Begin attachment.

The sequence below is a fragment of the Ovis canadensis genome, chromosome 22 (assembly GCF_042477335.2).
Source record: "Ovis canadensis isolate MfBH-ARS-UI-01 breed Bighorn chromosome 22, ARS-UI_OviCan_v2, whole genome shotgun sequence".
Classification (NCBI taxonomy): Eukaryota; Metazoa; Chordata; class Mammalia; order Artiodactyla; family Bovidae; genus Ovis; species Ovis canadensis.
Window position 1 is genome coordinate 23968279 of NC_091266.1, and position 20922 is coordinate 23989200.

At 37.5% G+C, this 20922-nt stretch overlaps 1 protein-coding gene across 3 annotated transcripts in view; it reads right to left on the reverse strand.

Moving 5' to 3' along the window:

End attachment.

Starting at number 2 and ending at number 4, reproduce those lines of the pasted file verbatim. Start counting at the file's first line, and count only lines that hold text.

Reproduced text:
Source record: "Ovis canadensis isolate MfBH-ARS-UI-01 breed Bighorn chromosome 22, ARS-UI_OviCan_v2, whole genome shotgun sequence".
Classification (NCBI taxonomy): Eukaryota; Metazoa; Chordata; class Mammalia; order Artiodactyla; family Bovidae; genus Ovis; species Ovis canadensis.
Window position 1 is genome coordinate 23968279 of NC_091266.1, and position 20922 is coordinate 23989200.